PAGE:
Garri Zmudze: As I spend a lot of time in Miami, Florida, I have visited most of the so-called longevity clinics around the state. What I discovered there is a wild west. And what I mean by that is they’re giving patients peptides, exosomes and stem cells for very high prices.

However, from my perspective, it is not evidence-based and it can be harmful and dangerous for patients. Maybe not right now, but in the longer term, there can be consequences.

I believe that longevity must be standardised and must be promoted to a broader audience and explained in simple terms why biohacking can be dangerous for you. Nothing is proven. There is no hard evidence.

But, we have early therapeutics and we have more evidence-based approaches that can adjust and ultimately prolong a healthy human lifespan.

LongeVC says is investing in an “ageless future”. What does this concept mean to you and what is needed to get there? 

Longevity will never be a magic pill that will make us younger. We have to understand that it is a family of technologies and that’s what we’re pushing forward. That’s why one of our main focus is early diagnostics of age-related diseases.

I believe the whole system must be changed. When we talk about longevity, it’s not just therapeutics against age-related diseases or early-stage diagnostics, it’s a wider term. It includes new insurance plans – because of the Silver Tsunami – and new pension plans. There are a lot of [elements] that fit the topic of longevity.

We live longer and healthier, but pension plans and insurance plans cannot cover that. Nowadays, insurance plans in the US do not cover an expansive range of early-stage diagnostics at this stage. I believe that the whole paradigm must change for that.

What are some of the latest trends and opportunities in the longevity sector that you are particularly excited about? 

The biggest trend that I see and support is public clinics that are opening in Singapore in the National University of Singapore. The [Centre for Healthy Longevity is led by Professor Andrea Maier.

There is also Sheba Longevity Clinic [in Tel Aviv] that is led by Professor Tzipi Strauss and Professor Evelyn Bischof and where I’m a part of the executive board.

I believe that these types of projects will have a huge impact on the whole industry because first of all, they are free public hospitals that will generate a lot of data for research. I think that’s huge because before, that was a privilege mostly for wealthy people.

I think that’s the biggest trend and I’m a big supporter of it. I hope that there will be more and more public clinics around the globe.

In terms of LongeVC’s portfolio, what are the common threads that run through the companies that you invest in? 

All our portfolio companies are chosen in a way that fits our thesis. There are different pillars like early diagnostics, age-related therapeutics and different tech that enables those processes, including standardising longevity and AI for drug discovery.

I believe that the best indicator for the fund we have is that so far, for two years, we have had zero write-offs. Our portfolio is structured in a way that we have early diagnostics, therapeutics, AI for drug discovery and mental health applications.

Now, we are also focusing on ovarian ageing, fertility and reproduction. The main focus we will be having in the next 12 months is on mental health and female reproduction.

Where do fertility and reproductive health fit into longevity? 

Ovarian ageing and reproductive health is an important part of longevity. A lot of women dedicate their lives to careers and they may want a child after 40, for example, when there are additional risks.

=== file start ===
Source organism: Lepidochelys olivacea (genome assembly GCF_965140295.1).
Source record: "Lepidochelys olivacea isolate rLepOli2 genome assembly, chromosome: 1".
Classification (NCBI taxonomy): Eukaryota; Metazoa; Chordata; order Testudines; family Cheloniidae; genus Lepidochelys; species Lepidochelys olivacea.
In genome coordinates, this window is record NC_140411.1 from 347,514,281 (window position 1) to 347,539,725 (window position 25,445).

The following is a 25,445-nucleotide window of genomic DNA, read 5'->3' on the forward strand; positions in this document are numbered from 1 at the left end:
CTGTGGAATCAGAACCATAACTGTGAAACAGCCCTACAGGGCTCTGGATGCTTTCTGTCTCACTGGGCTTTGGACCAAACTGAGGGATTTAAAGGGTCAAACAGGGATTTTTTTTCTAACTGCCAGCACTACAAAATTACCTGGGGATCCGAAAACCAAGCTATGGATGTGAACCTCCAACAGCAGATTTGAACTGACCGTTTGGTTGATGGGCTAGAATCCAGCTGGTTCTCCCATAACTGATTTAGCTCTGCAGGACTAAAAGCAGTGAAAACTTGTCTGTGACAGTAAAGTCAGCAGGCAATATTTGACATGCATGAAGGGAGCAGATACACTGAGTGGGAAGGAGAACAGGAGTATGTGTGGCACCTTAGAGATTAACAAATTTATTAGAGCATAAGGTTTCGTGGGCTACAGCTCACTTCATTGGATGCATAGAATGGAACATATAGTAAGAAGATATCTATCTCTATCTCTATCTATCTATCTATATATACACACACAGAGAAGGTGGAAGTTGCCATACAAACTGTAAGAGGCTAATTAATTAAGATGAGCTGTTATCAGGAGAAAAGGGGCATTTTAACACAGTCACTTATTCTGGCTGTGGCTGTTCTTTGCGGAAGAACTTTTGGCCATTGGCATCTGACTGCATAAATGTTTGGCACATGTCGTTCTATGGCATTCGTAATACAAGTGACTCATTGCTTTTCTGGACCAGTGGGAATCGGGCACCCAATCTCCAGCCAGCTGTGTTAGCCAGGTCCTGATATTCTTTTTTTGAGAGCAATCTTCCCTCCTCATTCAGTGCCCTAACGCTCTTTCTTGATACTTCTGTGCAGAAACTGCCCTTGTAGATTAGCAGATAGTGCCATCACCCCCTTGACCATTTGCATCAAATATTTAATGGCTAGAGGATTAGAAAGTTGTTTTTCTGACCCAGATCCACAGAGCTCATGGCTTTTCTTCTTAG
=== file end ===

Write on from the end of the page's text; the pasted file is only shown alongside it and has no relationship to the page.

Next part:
This is something we want to [do]. We want to prolong reproductive age. I think that that’s important.

We recently appointed a new advisor, Professor Yousin Suh, who is a professor at Columbia University in New York. We are getting additional competencies on board in this field and making some early-stage investments.

What do you look for in the companies you invest in? 

We are not investing in something that slightly changes or slightly adjusts existing processes. We’re looking for innovations [and] breakthrough technologies.

We make our investment decisions based mostly on the team and the leadership because in the early stage, that is very important.

We also look for fundraising skills as it’s a very challenging environment nowadays.

We establish relationships with the tech transfer departments from the big universities. We’re getting access to the spin-offs from universities and other projects where our advisors are involved. These are the projects that we want to support and mostly they come from big universities.

These companies we invest in already have a team in place and they already have their IP protected. But mostly, it’s all about people. There are a lot of brilliant ideas that were not properly executed. At the early stage, that’s maybe the most important point.

Can you give a couple of examples of the innovative companies that LongeVC has invested in? 

For example, we [support] a company called Haut.AI. This is a very interesting B2B solution that is moving into B2C. It is AI that analyses your skin and offers personalised cosmetics for your type of skin.

There’s a brilliant team that already established business relationships with big brands like she’s Zaheda, Unilever and Ulta Beauty in the US, one of the biggest retailers. This is the dream team you want to have in your portfolio and this is a good example of consumer application.

Freedom Biosciences is a new-generation mental health application that is a spin-off out of Yale University.

They created a type of ketamine which follows on from the drug [developed] by Johnson & Johnson called Spravato.

Freedom Biosciences mix it with other compounds that prolong the efficacy and also [cause] less addiction. They also significantly reduce the price from around $700 for Spravato to [around] $100. IT will be accessible to a broader audience of patients and ultimately will be covered by insurance.